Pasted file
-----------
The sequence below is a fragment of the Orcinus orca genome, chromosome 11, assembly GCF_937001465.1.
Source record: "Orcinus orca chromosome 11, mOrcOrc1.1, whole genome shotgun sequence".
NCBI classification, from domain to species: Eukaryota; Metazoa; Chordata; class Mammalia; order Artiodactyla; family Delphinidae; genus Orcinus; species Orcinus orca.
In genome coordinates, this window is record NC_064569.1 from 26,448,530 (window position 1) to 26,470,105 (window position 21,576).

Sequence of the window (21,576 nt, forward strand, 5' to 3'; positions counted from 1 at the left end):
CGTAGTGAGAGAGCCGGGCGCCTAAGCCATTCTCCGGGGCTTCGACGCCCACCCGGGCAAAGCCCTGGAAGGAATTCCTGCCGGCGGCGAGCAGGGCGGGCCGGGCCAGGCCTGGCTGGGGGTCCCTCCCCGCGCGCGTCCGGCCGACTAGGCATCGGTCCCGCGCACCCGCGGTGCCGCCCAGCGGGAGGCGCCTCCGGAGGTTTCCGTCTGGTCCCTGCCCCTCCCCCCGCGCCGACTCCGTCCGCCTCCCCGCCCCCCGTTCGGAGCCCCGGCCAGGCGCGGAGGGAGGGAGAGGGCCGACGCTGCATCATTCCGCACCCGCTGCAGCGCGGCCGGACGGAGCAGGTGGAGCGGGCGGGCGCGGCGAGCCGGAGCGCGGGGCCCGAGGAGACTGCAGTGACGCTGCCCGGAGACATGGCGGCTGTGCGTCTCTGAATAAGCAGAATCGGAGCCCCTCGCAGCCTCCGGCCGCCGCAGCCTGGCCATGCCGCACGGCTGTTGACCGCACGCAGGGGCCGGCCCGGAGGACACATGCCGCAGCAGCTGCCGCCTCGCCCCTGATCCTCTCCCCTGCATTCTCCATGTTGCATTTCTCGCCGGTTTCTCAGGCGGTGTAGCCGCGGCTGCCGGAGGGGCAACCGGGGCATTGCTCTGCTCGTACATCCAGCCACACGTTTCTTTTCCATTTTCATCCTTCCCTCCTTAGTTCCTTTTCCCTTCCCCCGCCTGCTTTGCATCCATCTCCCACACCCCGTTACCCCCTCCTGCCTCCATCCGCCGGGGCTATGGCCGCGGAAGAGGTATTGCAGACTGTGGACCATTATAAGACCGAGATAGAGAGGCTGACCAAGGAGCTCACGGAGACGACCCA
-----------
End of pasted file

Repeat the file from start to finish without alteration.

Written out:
The sequence below is a fragment of the Orcinus orca genome, chromosome 11, assembly GCF_937001465.1.
Source record: "Orcinus orca chromosome 11, mOrcOrc1.1, whole genome shotgun sequence".
NCBI classification, from domain to species: Eukaryota; Metazoa; Chordata; class Mammalia; order Artiodactyla; family Delphinidae; genus Orcinus; species Orcinus orca.
In genome coordinates, this window is record NC_064569.1 from 26,448,530 (window position 1) to 26,470,105 (window position 21,576).

Sequence of the window (21,576 nt, forward strand, 5' to 3'; positions counted from 1 at the left end):
CGTAGTGAGAGAGCCGGGCGCCTAAGCCATTCTCCGGGGCTTCGACGCCCACCCGGGCAAAGCCCTGGAAGGAATTCCTGCCGGCGGCGAGCAGGGCGGGCCGGGCCAGGCCTGGCTGGGGGTCCCTCCCCGCGCGCGTCCGGCCGACTAGGCATCGGTCCCGCGCACCCGCGGTGCCGCCCAGCGGGAGGCGCCTCCGGAGGTTTCCGTCTGGTCCCTGCCCCTCCCCCCGCGCCGACTCCGTCCGCCTCCCCGCCCCCCGTTCGGAGCCCCGGCCAGGCGCGGAGGGAGGGAGAGGGCCGACGCTGCATCATTCCGCACCCGCTGCAGCGCGGCCGGACGGAGCAGGTGGAGCGGGCGGGCGCGGCGAGCCGGAGCGCGGGGCCCGAGGAGACTGCAGTGACGCTGCCCGGAGACATGGCGGCTGTGCGTCTCTGAATAAGCAGAATCGGAGCCCCTCGCAGCCTCCGGCCGCCGCAGCCTGGCCATGCCGCACGGCTGTTGACCGCACGCAGGGGCCGGCCCGGAGGACACATGCCGCAGCAGCTGCCGCCTCGCCCCTGATCCTCTCCCCTGCATTCTCCATGTTGCATTTCTCGCCGGTTTCTCAGGCGGTGTAGCCGCGGCTGCCGGAGGGGCAACCGGGGCATTGCTCTGCTCGTACATCCAGCCACACGTTTCTTTTCCATTTTCATCCTTCCCTCCTTAGTTCCTTTTCCCTTCCCCCGCCTGCTTTGCATCCATCTCCCACACCCCGTTACCCCCTCCTGCCTCCATCCGCCGGGGCTATGGCCGCGGAAGAGGTATTGCAGACTGTGGACCATTATAAGACCGAGATAGAGAGGCTGACCAAGGAGCTCACGGAGACGACCCA